Ed Koehler / Self-promotion

 


Wie treu sind deine Blätter!

Even if you don’t speak German you may know the song. Roughly translated, that line is “How faithful are your leaves!” A Tannenbaum is a fir, or evergreen tree. This song was a standard in the predominantly German neighborhood in which I grew up. We learned it in grade school and relearned it in high school German class, along with Stille Nacht.


To Tree, or Not to Tree, That is the Question.

As we near December, certain things can be counted on. News magazines will yet again publish their glossy special editions investigating the “real” Jesus; bumper stickers will remind us of the reason for the season, and a certain religious group will knock on my door offering a free magazine that explains the nefarious origin of the Christmas tree.


Lest this group be singled out, my own religious group has branches that have, in days past, banned Christmas altogether. For most of you this is probably a non-issue. For others you may have found yourself in heated discussion about the pros and cons of lighting up a tree in your living room.


The cons argue that trees were worshipped by pagans, and this holiday in particular goes back to the celebration of Saturnalia, the ancient Roman festival that took place this time of year.


The pros argue “so what?” and claim the freedom to rearrange it all into a Christian observance. The evergreen represents eternal life, the lights remind us of the Light of the World (Jesus), and gift giving reflects the greatest Gift Giver of all.


Suffice to say the discussion can become very involved and I won’t resolve it in these few paragraphs. I lean to the “pro” argument, but I won’t go to the wall over it. We put up the tree, but we don’t dance around it. When the certain religious group shows up with the magazine, the tree at least serves as a springboard to talk about deeper things than a fake fir with baubles.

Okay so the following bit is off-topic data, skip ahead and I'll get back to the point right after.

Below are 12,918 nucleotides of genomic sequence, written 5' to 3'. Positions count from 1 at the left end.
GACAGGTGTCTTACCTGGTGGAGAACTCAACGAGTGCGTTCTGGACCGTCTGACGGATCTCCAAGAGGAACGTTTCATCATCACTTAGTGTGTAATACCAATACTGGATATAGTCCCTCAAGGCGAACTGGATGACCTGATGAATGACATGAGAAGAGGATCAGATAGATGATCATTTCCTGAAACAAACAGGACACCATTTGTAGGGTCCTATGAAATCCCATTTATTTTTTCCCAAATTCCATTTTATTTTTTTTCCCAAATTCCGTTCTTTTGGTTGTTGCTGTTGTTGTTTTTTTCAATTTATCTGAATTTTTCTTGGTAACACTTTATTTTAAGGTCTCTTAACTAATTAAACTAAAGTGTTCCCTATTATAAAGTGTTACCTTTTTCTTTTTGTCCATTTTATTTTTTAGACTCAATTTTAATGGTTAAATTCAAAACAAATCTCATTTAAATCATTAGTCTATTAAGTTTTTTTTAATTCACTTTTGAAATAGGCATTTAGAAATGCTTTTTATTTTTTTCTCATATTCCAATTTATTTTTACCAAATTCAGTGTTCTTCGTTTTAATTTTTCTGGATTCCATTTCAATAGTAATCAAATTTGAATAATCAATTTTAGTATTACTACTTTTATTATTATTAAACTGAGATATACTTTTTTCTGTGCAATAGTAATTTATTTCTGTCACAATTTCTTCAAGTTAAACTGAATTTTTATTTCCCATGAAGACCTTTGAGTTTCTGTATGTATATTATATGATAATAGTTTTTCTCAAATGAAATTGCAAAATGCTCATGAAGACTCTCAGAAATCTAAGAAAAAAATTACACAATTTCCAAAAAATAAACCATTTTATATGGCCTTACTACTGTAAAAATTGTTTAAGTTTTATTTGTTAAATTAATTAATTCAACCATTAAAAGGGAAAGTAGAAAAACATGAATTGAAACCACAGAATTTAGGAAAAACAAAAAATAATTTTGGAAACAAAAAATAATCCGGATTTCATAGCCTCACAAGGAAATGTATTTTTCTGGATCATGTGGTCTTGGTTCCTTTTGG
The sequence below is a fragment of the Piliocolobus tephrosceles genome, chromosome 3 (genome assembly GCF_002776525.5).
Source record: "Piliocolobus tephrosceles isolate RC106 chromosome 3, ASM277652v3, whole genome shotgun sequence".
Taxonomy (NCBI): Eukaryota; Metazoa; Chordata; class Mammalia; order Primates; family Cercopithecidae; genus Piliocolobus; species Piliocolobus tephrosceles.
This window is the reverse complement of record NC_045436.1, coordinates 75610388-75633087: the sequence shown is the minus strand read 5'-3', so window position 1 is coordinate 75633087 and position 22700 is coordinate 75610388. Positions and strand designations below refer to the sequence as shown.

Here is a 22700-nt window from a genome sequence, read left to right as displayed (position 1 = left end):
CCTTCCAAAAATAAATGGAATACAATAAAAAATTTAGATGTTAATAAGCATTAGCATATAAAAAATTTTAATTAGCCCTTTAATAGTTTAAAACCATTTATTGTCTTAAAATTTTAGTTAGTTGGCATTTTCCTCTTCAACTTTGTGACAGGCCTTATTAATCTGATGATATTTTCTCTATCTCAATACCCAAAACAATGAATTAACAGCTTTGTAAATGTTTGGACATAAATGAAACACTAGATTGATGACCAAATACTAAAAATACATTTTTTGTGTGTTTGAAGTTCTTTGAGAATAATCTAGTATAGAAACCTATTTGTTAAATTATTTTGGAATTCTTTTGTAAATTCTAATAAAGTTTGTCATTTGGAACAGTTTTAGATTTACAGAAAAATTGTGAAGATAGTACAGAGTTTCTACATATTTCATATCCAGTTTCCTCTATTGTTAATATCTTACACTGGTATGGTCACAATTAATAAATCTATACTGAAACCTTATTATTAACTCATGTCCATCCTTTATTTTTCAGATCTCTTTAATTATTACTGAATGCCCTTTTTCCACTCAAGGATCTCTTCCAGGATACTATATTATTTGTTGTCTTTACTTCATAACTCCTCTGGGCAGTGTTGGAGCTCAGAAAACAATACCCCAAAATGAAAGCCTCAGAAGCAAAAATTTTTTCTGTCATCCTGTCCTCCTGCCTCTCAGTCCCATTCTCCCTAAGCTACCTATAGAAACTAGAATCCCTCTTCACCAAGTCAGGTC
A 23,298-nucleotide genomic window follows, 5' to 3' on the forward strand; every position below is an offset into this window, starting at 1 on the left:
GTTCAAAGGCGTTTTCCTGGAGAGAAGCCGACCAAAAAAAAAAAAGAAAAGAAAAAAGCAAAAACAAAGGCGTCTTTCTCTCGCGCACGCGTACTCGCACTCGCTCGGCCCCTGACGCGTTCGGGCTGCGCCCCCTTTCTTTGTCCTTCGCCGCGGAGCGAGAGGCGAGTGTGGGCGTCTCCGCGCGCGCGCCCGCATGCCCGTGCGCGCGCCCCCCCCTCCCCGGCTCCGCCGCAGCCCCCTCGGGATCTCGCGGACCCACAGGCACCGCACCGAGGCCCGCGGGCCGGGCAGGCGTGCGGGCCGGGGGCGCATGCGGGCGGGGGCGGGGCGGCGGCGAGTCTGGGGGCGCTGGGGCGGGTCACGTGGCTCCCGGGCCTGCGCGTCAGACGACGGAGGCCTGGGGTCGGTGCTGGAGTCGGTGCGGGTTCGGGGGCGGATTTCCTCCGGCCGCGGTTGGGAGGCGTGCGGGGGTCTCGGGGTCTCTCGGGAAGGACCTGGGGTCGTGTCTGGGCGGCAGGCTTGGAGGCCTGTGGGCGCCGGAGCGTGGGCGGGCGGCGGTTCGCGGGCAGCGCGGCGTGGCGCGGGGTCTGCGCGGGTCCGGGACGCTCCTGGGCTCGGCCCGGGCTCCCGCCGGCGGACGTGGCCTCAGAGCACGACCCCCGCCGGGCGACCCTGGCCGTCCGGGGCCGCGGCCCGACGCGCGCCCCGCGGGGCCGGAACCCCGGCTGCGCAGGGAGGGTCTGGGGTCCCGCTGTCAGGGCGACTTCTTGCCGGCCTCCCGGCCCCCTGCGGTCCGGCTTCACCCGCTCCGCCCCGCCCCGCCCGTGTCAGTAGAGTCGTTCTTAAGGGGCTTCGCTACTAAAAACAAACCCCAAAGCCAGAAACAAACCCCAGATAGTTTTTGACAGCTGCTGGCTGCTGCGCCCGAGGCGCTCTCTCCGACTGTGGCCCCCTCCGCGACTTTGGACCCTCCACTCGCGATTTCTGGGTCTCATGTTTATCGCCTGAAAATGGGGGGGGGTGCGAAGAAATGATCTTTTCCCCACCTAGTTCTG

Trees I Have Known.

I’m going to walk through the woods of various Christmas trees in my memory.


Most trees of my youth were real. Always a balsam fir for us. The challenge was to find one that was evenly branched on all sides, not too tall, but not too squatty. This balsam species was not lush like a Douglas fir or Scotch pine. They had nice open spaces between each row of branches, which allowed for long strands of tinsel, and the big lights that were popular at the time.


Later we transitioned to the artificial tree. It might have been a let down at first, but I grew to prefer it. It was always full (no bare spot that had to face the wall) and it didn’t dry up and pose a threat. The newer style small lights looked more up to date than the old ones.


Then there was the Aluminum Tree. I often refer to this as the “Tavern Tree”. Our neighborhood was full of taverns. If I recall, their seasonal decor of choice was a silvery aluminum tree with uniform one color ornaments and a color wheel that gave this modern spectacle a rotating aura of red, green, yellow, and blue.


On rare occasions I would happen upon one of these gems in a private home, which I immediately associated with unbridled wealth. To me they looked amazingly modern and expensive. And futuristic. This was the kind of tree we would put up in our space colonies.


As wondrous as that tree was, my favorite childhood tree belonged to my grandparents. It was white. Flock, I think they call it. An aluminum tree had space-age excitement going for it, but this white tree was something else. It didn’t look old, it didn’t look new. It looked exotic, like it came from a forest in Narnia (though I never heard of Narnia back then). I think it added to the charm that it was only a few feet tall, since it sat on a table that served more as a pedestal for this fine fake fir. 


Feeling festive about these various trees compelled me to create a fun one for my Christmas card. I went for a bit of a fifties look. Once I got going on the filigree-tipped branches I decided it needed an in-between color, rather than a standard spruce green. Hence the slightly off 1957 aquamarine.


Thanks for joining me on my journey through Christmas trees past. If you have any favorite holiday decorations, please share. Thanks for reading.


Christmas Tree ©2017 Ed Koehler

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